This struck a heavy blow to one of the few sectors of Lebanon’s import-dependent economy to remain productive. Lebanon’s beleaguered farmers – who grow citrus, bananas, pomegranates and other produce for export to the Gulf – fear last week’s drug bust will result in more export bans.
“When you cross all these losses against all the farmers, it’s a huge loss,” said Mr Fayyad.
Hassan Fakih, a farmer who works with the Lebanese Agricultural Union, says they have been unfairly targeted.
“There is no doubt that the main market for Lebanon’s agricultural products was the Gulf states,” he said.
“Some containers that go to Saudi Arabia contain drugs, yes… but we ask the Lebanese state and the Lebanese security agencies to cooperate with the Gulf, to be strict.”
Analysts have suggested that the export ban could be an attempt by Saudi Arabia to undermine Hizbollah’s position in Lebanon, as the Iran-aligned Shiite militant group which dominates the country has profited hugely from its control over the drug trade.
Marwan Fayyad, of the General Workers Union, blamed Hizbollah, the Islamist militant group that dominates Lebanon, for inflicting pain upon its producers.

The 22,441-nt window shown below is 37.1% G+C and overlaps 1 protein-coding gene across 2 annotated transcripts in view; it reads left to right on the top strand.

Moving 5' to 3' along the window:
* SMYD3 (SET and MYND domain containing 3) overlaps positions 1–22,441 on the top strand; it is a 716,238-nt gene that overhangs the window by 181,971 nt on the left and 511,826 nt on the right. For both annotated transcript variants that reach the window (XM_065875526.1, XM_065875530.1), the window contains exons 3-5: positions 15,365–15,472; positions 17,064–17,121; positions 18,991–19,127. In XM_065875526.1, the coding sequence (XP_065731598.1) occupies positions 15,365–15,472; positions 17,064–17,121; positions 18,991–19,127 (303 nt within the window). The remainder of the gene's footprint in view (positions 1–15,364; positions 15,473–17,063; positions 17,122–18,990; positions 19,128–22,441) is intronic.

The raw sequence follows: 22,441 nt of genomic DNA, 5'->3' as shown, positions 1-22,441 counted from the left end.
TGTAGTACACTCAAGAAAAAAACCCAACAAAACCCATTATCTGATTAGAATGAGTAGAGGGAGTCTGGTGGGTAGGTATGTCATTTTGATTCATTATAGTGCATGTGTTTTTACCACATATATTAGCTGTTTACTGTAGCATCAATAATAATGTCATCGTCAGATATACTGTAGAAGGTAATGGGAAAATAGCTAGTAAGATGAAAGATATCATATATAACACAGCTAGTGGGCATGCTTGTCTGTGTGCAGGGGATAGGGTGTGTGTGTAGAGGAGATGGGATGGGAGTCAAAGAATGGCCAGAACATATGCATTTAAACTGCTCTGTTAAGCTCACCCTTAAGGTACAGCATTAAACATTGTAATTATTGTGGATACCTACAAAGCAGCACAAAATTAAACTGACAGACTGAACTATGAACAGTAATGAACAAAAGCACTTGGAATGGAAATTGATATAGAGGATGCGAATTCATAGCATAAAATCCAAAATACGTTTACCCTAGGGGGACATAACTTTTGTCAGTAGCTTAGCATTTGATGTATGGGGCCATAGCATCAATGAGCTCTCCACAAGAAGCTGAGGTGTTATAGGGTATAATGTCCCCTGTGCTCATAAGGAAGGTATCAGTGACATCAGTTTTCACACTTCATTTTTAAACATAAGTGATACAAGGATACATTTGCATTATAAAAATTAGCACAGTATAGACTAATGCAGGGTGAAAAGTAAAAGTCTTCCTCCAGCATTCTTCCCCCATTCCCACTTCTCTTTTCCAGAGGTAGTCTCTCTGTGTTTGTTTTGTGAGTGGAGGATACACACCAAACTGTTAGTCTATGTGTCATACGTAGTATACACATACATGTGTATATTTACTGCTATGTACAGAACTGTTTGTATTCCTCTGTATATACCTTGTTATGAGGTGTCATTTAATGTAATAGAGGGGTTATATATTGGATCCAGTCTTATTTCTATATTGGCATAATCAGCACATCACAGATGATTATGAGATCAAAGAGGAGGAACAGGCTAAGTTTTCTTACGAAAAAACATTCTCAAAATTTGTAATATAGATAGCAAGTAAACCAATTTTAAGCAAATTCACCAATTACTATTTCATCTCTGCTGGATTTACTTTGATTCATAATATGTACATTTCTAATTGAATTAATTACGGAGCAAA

“It’s because of Hizbollah’s participation in regional wars,” he said, accusing the militant group of involvement in trafficking.
After a decade of civil war, Syrian businessmen close to the regime have turned to Captagon production as one of the few sources of export revenue in the destroyed economy. Hizbollah’s control over key border crossings and ports has enabled it to benefit from the illicit trade.
But Saudi Arabia focusing on the supply side rather than the demand is likely to backfire, according to Caroline Rose, an analyst with the New Lines Institute who has researched the Captagon trade.
“The recent blanket import ban imposed by Saudi Arabia will only amplify the very trade it wishes to curb,” she wrote in Foreign Policy. “By denying all Lebanese producers top export markets… Gulf countries are creating additional space for Hizbollah to manoeuvre and for the illicit drug trade to thrive.”